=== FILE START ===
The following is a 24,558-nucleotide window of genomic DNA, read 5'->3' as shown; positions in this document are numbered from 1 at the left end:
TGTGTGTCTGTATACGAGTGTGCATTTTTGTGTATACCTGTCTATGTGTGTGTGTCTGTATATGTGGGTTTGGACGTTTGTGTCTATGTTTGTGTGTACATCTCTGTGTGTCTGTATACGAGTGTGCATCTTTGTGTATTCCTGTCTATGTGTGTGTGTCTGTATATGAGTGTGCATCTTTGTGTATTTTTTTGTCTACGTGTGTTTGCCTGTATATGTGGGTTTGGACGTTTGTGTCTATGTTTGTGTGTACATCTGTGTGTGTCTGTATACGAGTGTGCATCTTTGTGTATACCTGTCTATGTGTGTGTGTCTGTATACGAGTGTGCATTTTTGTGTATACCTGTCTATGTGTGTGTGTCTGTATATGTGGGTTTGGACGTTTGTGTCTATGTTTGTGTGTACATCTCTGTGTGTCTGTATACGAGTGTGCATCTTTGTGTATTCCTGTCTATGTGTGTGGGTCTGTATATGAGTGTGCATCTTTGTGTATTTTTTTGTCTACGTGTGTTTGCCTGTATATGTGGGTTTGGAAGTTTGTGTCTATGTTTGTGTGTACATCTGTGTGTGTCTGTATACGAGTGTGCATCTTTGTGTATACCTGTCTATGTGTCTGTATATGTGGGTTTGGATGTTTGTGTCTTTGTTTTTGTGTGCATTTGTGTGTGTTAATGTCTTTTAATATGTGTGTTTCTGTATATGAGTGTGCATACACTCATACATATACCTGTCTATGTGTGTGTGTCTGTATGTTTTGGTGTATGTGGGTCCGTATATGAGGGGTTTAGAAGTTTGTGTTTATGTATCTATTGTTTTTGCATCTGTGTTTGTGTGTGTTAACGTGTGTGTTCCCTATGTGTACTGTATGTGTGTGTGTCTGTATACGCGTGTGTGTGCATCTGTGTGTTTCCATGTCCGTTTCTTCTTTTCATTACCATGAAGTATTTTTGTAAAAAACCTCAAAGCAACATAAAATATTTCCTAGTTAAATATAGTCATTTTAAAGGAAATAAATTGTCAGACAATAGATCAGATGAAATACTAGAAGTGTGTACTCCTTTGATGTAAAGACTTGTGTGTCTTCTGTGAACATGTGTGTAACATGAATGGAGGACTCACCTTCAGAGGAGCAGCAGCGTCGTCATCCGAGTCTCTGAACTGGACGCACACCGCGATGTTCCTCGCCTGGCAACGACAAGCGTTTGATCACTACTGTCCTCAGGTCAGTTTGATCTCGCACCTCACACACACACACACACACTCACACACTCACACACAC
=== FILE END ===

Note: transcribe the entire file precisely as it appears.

The following is a 24,558-nucleotide window of genomic DNA, read 5'->3' as shown; positions in this document are numbered from 1 at the left end:
TGTGTGTCTGTATACGAGTGTGCATTTTTGTGTATACCTGTCTATGTGTGTGTGTCTGTATATGTGGGTTTGGACGTTTGTGTCTATGTTTGTGTGTACATCTCTGTGTGTCTGTATACGAGTGTGCATCTTTGTGTATTCCTGTCTATGTGTGTGTGTCTGTATATGAGTGTGCATCTTTGTGTATTTTTTTGTCTACGTGTGTTTGCCTGTATATGTGGGTTTGGACGTTTGTGTCTATGTTTGTGTGTACATCTGTGTGTGTCTGTATACGAGTGTGCATCTTTGTGTATACCTGTCTATGTGTGTGTGTCTGTATACGAGTGTGCATTTTTGTGTATACCTGTCTATGTGTGTGTGTCTGTATATGTGGGTTTGGACGTTTGTGTCTATGTTTGTGTGTACATCTCTGTGTGTCTGTATACGAGTGTGCATCTTTGTGTATTCCTGTCTATGTGTGTGGGTCTGTATATGAGTGTGCATCTTTGTGTATTTTTTTGTCTACGTGTGTTTGCCTGTATATGTGGGTTTGGAAGTTTGTGTCTATGTTTGTGTGTACATCTGTGTGTGTCTGTATACGAGTGTGCATCTTTGTGTATACCTGTCTATGTGTCTGTATATGTGGGTTTGGATGTTTGTGTCTTTGTTTTTGTGTGCATTTGTGTGTGTTAATGTCTTTTAATATGTGTGTTTCTGTATATGAGTGTGCATACACTCATACATATACCTGTCTATGTGTGTGTGTCTGTATGTTTTGGTGTATGTGGGTCCGTATATGAGGGGTTTAGAAGTTTGTGTTTATGTATCTATTGTTTTTGCATCTGTGTTTGTGTGTGTTAACGTGTGTGTTCCCTATGTGTACTGTATGTGTGTGTGTCTGTATACGCGTGTGTGTGCATCTGTGTGTTTCCATGTCCGTTTCTTCTTTTCATTACCATGAAGTATTTTTGTAAAAAACCTCAAAGCAACATAAAATATTTCCTAGTTAAATATAGTCATTTTAAAGGAAATAAATTGTCAGACAATAGATCAGATGAAATACTAGAAGTGTGTACTCCTTTGATGTAAAGACTTGTGTGTCTTCTGTGAACATGTGTGTAACATGAATGGAGGACTCACCTTCAGAGGAGCAGCAGCGTCGTCATCCGAGTCTCTGAACTGGACGCACACCGCGATGTTCCTCGCCTGGCAACGACAAGCGTTTGATCACTACTGTCCTCAGGTCAGTTTGATCTCGCACCTCACACACACACACACACACTCACACACTCACACACAC